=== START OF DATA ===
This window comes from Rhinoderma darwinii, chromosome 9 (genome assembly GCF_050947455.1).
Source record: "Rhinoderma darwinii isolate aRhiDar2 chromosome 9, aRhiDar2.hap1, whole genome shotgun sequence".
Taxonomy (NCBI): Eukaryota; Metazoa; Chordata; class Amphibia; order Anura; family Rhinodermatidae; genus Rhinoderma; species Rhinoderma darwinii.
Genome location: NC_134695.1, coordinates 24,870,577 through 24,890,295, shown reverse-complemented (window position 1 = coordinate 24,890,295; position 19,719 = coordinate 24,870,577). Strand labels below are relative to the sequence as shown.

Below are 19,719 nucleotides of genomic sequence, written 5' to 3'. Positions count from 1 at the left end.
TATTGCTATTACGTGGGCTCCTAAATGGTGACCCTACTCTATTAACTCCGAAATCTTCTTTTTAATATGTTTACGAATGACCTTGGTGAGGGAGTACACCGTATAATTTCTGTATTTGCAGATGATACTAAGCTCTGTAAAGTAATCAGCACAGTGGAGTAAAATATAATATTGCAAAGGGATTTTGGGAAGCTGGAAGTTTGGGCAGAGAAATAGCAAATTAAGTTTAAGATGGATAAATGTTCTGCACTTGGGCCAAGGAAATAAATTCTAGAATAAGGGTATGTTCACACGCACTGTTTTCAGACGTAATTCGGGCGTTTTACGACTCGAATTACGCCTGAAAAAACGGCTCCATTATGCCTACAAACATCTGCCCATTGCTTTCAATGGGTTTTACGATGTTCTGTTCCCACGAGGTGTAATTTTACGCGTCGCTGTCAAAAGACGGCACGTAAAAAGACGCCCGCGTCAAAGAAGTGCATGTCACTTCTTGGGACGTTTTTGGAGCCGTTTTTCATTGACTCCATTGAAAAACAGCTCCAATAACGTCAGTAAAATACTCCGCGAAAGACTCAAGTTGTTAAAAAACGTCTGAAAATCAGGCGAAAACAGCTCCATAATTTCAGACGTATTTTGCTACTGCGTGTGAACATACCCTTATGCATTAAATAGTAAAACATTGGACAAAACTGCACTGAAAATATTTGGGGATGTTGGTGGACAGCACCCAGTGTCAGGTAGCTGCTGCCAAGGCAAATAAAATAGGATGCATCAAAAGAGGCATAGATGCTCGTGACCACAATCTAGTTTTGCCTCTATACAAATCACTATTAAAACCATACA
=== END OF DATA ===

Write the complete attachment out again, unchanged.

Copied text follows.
This window comes from Rhinoderma darwinii, chromosome 9 (genome assembly GCF_050947455.1).
Source record: "Rhinoderma darwinii isolate aRhiDar2 chromosome 9, aRhiDar2.hap1, whole genome shotgun sequence".
Taxonomy (NCBI): Eukaryota; Metazoa; Chordata; class Amphibia; order Anura; family Rhinodermatidae; genus Rhinoderma; species Rhinoderma darwinii.
Genome location: NC_134695.1, coordinates 24,870,577 through 24,890,295, shown reverse-complemented (window position 1 = coordinate 24,890,295; position 19,719 = coordinate 24,870,577). Strand labels below are relative to the sequence as shown.

Below are 19,719 nucleotides of genomic sequence, written 5' to 3'. Positions count from 1 at the left end.
TATTGCTATTACGTGGGCTCCTAAATGGTGACCCTACTCTATTAACTCCGAAATCTTCTTTTTAATATGTTTACGAATGACCTTGGTGAGGGAGTACACCGTATAATTTCTGTATTTGCAGATGATACTAAGCTCTGTAAAGTAATCAGCACAGTGGAGTAAAATATAATATTGCAAAGGGATTTTGGGAAGCTGGAAGTTTGGGCAGAGAAATAGCAAATTAAGTTTAAGATGGATAAATGTTCTGCACTTGGGCCAAGGAAATAAATTCTAGAATAAGGGTATGTTCACACGCACTGTTTTCAGACGTAATTCGGGCGTTTTACGACTCGAATTACGCCTGAAAAAACGGCTCCATTATGCCTACAAACATCTGCCCATTGCTTTCAATGGGTTTTACGATGTTCTGTTCCCACGAGGTGTAATTTTACGCGTCGCTGTCAAAAGACGGCACGTAAAAAGACGCCCGCGTCAAAGAAGTGCATGTCACTTCTTGGGACGTTTTTGGAGCCGTTTTTCATTGACTCCATTGAAAAACAGCTCCAATAACGTCAGTAAAATACTCCGCGAAAGACTCAAGTTGTTAAAAAACGTCTGAAAATCAGGCGAAAACAGCTCCATAATTTCAGACGTATTTTGCTACTGCGTGTGAACATACCCTTATGCATTAAATAGTAAAACATTGGACAAAACTGCACTGAAAATATTTGGGGATGTTGGTGGACAGCACCCAGTGTCAGGTAGCTGCTGCCAAGGCAAATAAAATAGGATGCATCAAAAGAGGCATAGATGCTCGTGACCACAATCTAGTTTTGCCTCTATACAAATCACTATTAAAACCATACA